6/19: Las Vegas, NV @ Bunkhouse *
6/20: Phoenix, AZ @ Valley Bar *
6/21: El Paso, TX @ Love Buzz *
6/22: San Antonio, TX @ Lime Light *
6/23: Austin, TX @ Barracuda *
6/24: Dallas, TX @ Club Dada *
6/25: Houston, TX @ Satellite *
6/26: Memphis, TN @ Hi Tone Cafe *
6/28: Madison, WI @ UW-Madison *
6/29: Chicago, IL @ Logan Square Arts Festival *
6/30: Columbus, OH @ Ace of Cups *
7/2: Washington, DC @ Comet Ping Pong *
7/3: Brooklyn, NY @ Elsewhere Rooftop * %
7/5: Somerville, MA @ ONCE Ballroom *
7/6: Montreal, QC @ Bar Le Ritz *
7/7: Toronto, ON @ Baby G *
7/8: Detroit, MI @ UFO Factory *
7/10: Sioux Falls, SD @ Total Drag *
7/12: Denver, CO @ Globe Hall *
8/23: Eindhoven, Netherlands @ Fuzz Club Festival

Formed last year, the Los Angeles-based indie rock act Cynister features Cynnie Jane (vocals) and two mysterious members, who wear black and white masks respectively.  The act’s debut single “Stuck” reveals a band, whose sound is centered around elements of arena friendly, power chord-based heavy rock, thumping trap beats and enormous, rousing hooks paired with Cynnie Jane’s powerhouse, pop belter vocals — and while bearing a resemblance to Paramore and Garbage, the song as the band’s Cynnie Jane explains in press notes “is about anxiety and sadness can feel like a trap, like prison walls closing in on you. Whether triggered by heartbreak or otherwise, racing thoughts and self-deprecating attitudes can be really difficult to control once they take ahold of you. This can be very destructive, and it’s something that many of us struggle with. With this song, our hope is for people to understand that they’re not alone in dealing with these emotions. We all go through it.”

 

 

 

 

 

New Video: Up-and-Coming New York Duo Death by Piano Releases Futuristic Visuals for “The Countdown”

Death by Piano is an up-and-coming New York-based dark wave duo comprised of Kalen Lister (vocals, keys) and Greywolf, a multi-instrumentalist and producer. With the release of their latest EP, The Countdown, the duo have established themselves with an atmospheric sound that’s centered around sleek and minimalist electronic production, including skittering beats, chopped up samples, soulful blasts of guitar, moody strings and synths, and Lister’s pop star belter vocals. Interestingly, EP title track “Countdown” is a perfect example of the sound that has begun to win the duo attention, complete with an infectious, radio-friendly hook that reminds me a bit of the classic 4AD Records sound mixed with JOVM mainstay Holy War. However, as the duo explain “‘Countdown’ is the first song we wrote together. It’s about leaving behind what you thought life might be and embracing the now. It’s about embracing change. External and internal. Facing what you fear to find more freedom.”  

Directed by Robert Lester, the recently released video is a decidedly retro-futuristic and New Age-y treatment that features Lister dressed as a cyborg/alien along with her bandmate, performing the song in front of a screen, playing psychedelic imagery. It’s interspersed with a humanoid character, wandering the woods. It’s trippy yet futuristic take on the familiar, much like the duo’s sound. 

New Video: Future Generations Hook-Driven 80s Synth Pop Take on Indie Rock

Currently comprised of longtime friends, including founding trio Eddie Gore (vocals, keys, guitar), Mike Sansevere (synths, guitar, percussion) and Eric Grossman (guitar), with newest members Devon Sheridan (bass), the Brooklyn-based indie act Future Generations can trace their origins to when its founding members met while attending Fordham University. The trio of Gore, Sansevere and Grossman wrote and recorded an EP that included their breakthrough single “Stars,” which caught the attention of Frenchkiss Records before they had finished school. And as a trio, they also quickly wrote and recorded their 2016 full-length, self-titled debut. Interestingly, Sheridan, was invited to join the band after Gore met him while waiting in line at a school dance — while Wells was a lucky Craigslist find.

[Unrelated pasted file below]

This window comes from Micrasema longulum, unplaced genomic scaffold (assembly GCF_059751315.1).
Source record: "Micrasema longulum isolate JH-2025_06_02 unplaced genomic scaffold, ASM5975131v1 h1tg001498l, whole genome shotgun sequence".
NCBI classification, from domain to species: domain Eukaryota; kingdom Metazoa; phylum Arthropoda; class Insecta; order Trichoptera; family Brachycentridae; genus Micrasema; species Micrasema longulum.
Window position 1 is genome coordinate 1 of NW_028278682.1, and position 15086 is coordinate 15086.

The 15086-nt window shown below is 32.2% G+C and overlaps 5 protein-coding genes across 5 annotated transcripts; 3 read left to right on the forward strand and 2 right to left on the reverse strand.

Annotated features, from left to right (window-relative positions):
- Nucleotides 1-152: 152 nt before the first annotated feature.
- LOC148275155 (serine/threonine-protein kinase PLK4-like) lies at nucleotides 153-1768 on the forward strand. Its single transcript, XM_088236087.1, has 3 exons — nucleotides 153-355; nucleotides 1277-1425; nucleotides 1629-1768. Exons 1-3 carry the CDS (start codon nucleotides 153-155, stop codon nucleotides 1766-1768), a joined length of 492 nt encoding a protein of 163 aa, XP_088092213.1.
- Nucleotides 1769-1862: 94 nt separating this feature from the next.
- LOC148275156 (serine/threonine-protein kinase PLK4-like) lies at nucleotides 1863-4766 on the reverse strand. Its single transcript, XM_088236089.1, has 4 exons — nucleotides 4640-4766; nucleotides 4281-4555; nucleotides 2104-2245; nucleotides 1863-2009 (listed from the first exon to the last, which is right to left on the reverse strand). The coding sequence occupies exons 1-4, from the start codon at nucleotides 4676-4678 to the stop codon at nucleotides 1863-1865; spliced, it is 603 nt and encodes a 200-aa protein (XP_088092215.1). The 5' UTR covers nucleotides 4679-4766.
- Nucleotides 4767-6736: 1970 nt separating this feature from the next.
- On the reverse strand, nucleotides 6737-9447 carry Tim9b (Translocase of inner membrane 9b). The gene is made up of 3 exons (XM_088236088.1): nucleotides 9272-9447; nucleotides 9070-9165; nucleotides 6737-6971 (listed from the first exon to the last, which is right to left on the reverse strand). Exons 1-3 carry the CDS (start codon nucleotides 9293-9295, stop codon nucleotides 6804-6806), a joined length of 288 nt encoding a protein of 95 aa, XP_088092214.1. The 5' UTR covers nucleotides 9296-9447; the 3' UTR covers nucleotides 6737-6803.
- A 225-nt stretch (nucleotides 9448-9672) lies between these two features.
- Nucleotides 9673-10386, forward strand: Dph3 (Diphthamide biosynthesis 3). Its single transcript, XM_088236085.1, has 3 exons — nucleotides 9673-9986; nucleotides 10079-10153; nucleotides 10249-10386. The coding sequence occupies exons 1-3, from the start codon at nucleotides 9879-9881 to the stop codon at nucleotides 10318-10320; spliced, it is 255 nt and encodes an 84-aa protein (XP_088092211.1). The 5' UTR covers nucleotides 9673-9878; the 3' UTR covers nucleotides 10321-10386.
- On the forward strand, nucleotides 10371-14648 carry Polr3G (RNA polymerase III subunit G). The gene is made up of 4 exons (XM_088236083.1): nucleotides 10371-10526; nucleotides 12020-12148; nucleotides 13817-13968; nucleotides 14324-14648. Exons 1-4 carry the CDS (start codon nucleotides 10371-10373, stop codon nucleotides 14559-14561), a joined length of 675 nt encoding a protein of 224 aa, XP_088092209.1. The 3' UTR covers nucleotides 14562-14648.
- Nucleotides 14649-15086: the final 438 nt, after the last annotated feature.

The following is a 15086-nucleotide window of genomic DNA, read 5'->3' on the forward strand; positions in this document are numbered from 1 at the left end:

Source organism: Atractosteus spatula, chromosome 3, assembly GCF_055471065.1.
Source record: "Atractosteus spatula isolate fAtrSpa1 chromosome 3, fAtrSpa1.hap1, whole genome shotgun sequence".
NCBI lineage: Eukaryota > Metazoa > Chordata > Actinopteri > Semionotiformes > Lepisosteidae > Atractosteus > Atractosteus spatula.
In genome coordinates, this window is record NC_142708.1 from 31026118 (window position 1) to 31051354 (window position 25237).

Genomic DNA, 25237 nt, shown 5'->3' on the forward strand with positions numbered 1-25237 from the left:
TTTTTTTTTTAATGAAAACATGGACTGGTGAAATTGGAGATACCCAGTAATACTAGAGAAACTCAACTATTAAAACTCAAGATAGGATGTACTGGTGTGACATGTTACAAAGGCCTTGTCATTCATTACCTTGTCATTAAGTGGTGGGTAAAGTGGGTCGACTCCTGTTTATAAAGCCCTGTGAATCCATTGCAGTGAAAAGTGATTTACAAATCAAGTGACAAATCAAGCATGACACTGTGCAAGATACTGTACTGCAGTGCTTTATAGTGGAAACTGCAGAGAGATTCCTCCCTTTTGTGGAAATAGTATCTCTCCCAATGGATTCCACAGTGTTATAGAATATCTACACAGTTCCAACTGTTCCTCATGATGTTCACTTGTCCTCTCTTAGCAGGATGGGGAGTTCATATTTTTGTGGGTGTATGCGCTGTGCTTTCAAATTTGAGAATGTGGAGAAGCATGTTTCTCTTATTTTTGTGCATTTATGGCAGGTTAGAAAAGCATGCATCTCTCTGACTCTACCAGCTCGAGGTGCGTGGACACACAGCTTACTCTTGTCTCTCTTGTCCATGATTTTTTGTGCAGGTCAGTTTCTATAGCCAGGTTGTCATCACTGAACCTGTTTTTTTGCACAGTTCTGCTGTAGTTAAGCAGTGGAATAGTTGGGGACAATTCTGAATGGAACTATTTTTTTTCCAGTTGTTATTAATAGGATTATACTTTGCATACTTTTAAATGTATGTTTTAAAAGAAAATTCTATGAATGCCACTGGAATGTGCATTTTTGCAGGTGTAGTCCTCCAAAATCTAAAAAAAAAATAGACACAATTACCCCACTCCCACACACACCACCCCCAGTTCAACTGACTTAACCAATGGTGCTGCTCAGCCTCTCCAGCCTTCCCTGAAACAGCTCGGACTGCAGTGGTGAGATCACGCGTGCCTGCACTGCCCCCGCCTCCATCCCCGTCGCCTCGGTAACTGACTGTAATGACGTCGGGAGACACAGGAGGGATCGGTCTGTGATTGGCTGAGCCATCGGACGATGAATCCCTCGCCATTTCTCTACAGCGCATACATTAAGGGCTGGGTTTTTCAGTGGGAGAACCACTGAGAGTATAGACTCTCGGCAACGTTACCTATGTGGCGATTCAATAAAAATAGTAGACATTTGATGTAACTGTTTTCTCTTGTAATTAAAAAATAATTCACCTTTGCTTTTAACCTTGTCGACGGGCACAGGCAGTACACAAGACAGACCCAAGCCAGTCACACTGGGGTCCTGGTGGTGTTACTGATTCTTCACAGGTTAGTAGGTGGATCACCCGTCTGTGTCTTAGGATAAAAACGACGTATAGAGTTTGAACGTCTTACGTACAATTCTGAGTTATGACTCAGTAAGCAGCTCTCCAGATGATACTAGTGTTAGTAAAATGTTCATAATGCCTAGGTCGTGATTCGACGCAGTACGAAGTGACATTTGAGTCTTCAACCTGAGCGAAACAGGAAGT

After graduating, the members of Future Generations moved to Brooklyn, where they quickly split their time between music, their day jobs and hanging out — and live together. “Some people might think, ‘Don’t you guys get sick of each other?’ But even though we live together and work on music together and tour together, I don’t ever feel like I’ve had too much of anybody,” Gore says in press notes. As he notes, the Future Generations home life is always kept colorful by the band members’ varying obsessions. “Eric loves good food, he’s always cooking these very intricate things for us,” says Gore. As for the others, “Devon is always illegally streaming NBA games and Dylan is very talented when it comes to betting on horse races.”

Released earlier this year, the Brooklyn-based indie quintet’s Justin Garish-produced sophomore album Landscape is the first recorded output with the band’s full-lineup finds the band expanding upon their sound with some free-form, mischievous experimentation that included recording guitar riffs and guitar lines from the receiving end of phone calls, using a vintage synthesizer called the Fun Machine, building percussion tracks by sampling a batch of drum circle recordings with a deliberate attention to a greater emotional intensity — while retaining the pop-leaning, hook-driven sensibility that won the band attention across the blogosphere. “The title partly came from ending the first significant relationship of my life, and with the band’s move to Brooklyn, we were all put into this world we’d never experienced—living on our own and navigating the landscape of being in New York City,” the band’s Eddie Gore explains in press notes. Making this album was the most creative time we’d ever experienced together,” Gore adds. “I remember after the ninth day of recording, we were all walking to the subway together to go home, and we just stopped and looked at each other like, ‘This is crazy, what’s happening here.’ It was this euphoric experience; the energy in the studio was completely palpable.”